At some point in your family law case, you are likely to be confronted with mediation. It can either be an option or a requirement. Mediation offers the parties an opportunity to avoid taking matters to the courtroom. Mediation is flexible and confidential and can serve as a healthy foundation for future communication between the parties. Learning to effectively communicate with one another can be especially helpful to parents of minor children since communicating post-divorce is unavoidable.
What is a Mediator?
A mediator is a neutral party who guides the parties to resolution of their dispute, including small and large issues. In a divorce, a full agreement includes property and division, child custody, child support, alimony parenting plans, taxes, and retirement plans. They help the couple communicate civilly, striving to maintain a calm atmosphere. It is important for couples to remember that they don't necessarily have to agree with each other to understand each other's needs.
How is the Mediator Selected?
Mediators can be chosen by the parties' attorneys or appointed by the judge. In many Georgia judicial circuits, the authority to appoint a mediator has been delegated by the judges to an Alternative Dispute Resolution (ADR) office. In the Mountain, Northern, and Enotah Judicial Circuits, the judges can require mediation before any final hearing. Mediation is typically recommended
because the parties have more control over the outcome of their divorce. Sessions are usually at least two hours long and the length of the session and number of sessions depends on individual circumstances and a couple's willingness to cooperate.
How Much Does the Mediator Cost?
The cost for mediation can vary widely. In northeast Georgia, the rate can vary from as low as $75 per hour to $300 per hour or more. Cost is unavoidably an issue, but the experience and effectiveness and efficiency of a mediator counts for as much or more than their billable rate. Your attorney can help you balance these factors where selection of the mediator is within the parties' control. The billable rate is often divided equally between the parties. All judicial districts have a system for determining if a party qualifies for a free or lower cost mediation.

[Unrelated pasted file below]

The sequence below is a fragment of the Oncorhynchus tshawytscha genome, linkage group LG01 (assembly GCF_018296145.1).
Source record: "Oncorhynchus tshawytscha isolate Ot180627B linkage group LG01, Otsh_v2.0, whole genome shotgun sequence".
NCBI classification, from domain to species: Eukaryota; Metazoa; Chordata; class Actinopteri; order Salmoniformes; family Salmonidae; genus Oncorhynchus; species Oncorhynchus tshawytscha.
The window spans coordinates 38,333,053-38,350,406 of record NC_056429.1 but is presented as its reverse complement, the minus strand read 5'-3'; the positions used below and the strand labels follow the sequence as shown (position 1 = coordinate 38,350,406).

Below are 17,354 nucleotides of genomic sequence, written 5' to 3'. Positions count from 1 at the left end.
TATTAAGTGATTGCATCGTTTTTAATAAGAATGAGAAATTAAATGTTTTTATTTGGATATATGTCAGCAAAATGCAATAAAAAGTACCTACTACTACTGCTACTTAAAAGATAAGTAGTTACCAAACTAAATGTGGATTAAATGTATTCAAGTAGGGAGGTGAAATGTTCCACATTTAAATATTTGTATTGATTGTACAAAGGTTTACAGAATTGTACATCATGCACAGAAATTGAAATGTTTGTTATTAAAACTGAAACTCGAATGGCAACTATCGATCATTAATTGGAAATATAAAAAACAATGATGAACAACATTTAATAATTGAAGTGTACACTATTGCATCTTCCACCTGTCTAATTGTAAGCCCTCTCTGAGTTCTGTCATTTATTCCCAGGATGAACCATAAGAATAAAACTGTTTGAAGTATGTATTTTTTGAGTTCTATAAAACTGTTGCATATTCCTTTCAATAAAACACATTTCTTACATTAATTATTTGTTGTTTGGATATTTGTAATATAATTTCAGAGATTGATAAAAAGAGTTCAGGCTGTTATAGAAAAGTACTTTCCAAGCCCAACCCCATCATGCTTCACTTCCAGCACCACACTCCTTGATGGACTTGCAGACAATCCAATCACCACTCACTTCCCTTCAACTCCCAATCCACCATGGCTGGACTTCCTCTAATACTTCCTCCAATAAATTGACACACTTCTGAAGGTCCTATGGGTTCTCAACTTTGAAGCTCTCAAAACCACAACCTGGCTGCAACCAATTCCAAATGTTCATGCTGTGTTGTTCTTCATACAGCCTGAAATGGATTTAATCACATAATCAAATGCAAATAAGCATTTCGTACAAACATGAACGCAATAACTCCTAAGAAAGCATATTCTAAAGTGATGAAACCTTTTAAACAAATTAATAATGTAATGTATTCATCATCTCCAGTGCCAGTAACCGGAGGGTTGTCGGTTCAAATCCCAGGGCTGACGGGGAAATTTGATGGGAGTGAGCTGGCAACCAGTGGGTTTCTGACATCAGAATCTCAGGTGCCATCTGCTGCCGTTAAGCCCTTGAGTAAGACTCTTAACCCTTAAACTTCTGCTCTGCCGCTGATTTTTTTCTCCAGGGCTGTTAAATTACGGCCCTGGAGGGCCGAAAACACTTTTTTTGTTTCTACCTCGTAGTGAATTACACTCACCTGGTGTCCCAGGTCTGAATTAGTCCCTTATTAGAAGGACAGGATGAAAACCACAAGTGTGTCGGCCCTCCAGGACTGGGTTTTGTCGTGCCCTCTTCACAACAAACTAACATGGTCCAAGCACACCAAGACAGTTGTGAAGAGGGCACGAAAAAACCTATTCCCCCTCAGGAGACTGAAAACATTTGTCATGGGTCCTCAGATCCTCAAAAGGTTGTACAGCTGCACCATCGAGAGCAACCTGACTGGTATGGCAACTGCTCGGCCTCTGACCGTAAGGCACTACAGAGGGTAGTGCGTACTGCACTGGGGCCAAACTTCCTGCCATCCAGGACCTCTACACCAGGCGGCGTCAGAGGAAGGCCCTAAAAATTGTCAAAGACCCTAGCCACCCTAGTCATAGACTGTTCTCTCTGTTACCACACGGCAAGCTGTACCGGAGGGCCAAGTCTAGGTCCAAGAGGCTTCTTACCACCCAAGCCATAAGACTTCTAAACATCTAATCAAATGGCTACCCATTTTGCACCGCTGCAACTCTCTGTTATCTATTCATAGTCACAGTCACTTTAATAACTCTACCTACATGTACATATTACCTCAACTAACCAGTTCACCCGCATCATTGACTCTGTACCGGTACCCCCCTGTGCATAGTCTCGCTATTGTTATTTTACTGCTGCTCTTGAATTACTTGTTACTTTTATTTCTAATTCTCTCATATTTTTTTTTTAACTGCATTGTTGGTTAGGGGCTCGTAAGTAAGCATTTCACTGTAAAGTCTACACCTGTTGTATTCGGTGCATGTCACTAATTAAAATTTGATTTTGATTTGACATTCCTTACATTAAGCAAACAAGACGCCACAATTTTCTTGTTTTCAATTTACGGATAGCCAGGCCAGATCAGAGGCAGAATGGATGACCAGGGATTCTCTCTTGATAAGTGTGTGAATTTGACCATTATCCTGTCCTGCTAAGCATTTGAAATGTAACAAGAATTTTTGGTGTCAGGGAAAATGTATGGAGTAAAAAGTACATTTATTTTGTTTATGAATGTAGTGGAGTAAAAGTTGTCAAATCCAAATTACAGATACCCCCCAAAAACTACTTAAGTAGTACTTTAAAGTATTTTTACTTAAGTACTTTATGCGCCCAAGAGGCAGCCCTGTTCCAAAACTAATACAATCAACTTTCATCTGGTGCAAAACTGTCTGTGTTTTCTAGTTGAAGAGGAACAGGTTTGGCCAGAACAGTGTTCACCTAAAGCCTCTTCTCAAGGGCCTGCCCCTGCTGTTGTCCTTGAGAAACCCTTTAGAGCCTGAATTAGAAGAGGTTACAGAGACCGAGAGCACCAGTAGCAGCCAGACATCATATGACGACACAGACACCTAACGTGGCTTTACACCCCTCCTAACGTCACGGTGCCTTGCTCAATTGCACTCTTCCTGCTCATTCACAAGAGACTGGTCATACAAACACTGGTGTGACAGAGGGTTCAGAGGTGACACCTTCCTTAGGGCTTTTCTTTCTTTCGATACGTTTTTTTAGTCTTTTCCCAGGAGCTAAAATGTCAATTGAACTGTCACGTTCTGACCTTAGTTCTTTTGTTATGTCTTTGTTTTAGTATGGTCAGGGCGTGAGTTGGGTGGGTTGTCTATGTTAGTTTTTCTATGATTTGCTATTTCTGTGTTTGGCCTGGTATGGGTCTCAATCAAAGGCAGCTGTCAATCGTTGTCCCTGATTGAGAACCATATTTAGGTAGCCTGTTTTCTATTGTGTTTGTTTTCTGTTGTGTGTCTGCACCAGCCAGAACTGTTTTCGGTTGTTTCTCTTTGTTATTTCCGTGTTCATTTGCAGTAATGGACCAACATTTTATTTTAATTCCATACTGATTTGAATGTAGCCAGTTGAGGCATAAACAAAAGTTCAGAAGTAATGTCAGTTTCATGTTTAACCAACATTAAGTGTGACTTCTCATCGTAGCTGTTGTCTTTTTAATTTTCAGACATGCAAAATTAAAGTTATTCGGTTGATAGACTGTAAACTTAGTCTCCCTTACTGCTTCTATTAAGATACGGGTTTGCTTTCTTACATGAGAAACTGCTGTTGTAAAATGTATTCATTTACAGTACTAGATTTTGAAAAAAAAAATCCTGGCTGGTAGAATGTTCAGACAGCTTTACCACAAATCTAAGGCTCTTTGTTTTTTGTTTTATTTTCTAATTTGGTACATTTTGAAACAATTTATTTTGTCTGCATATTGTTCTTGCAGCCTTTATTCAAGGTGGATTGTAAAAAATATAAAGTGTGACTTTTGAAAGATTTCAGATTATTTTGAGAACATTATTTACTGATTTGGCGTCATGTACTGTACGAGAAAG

What Benefit Does the Mediator Provide?
An experienced mediator will be able to help a couple by suggesting common ways that certain issues in the family law cases are solved. If the couple is able to compromise, the mediator, with the assistance of the attorneys, drafts and sends a copy of a settlement agreement to both parties' attorneys.
Although mediation is a preferred option for family law cases, it is not recommended in every situation. If there are issues of domestic violence or power imbalance, meeting together in a mediation session may not be the best option for the parties or may require mediators who have special training in those situations.
How Do I Prepare for a Mediation Session?
You and your attorney should meet prior to a mediation session to focus on your priorities for the mediation session. In some cases, your attorney will come to the mediation with draft settlement documents prepared to try to assure that all of your concerns are addressed. Where financial issues are involved, your attorney will need to have listings of assets, incomes, debts and other issues that influence the financial decisions. By identifying the issues and setting your priorities, you and your attorney can improve your chances for a successful outcome and for a productive use of your mediation time. Remember in setting goals for the mediation, it is important to consider not only what you want but what the other side may be able to give. It is important also to give thought to what can happen if you do not settle and go to court and the costs of that course. Mediators sometimes use the acronyms BATNA and WATNA to describe the court alternatives. What is the best alternative to negotiated agreement? What is the worst alternative to negotiated agreement? The attraction of a mediated agreement is that it eliminates that risk and leaves you in control, not a judge or jury.
Attorney Nina M. Svoren is ready and willing to advise you on all of your family law needs. She has extensive experience in preparing for and representing clients in family law mediatons. Call or email today to schedule a free consultation.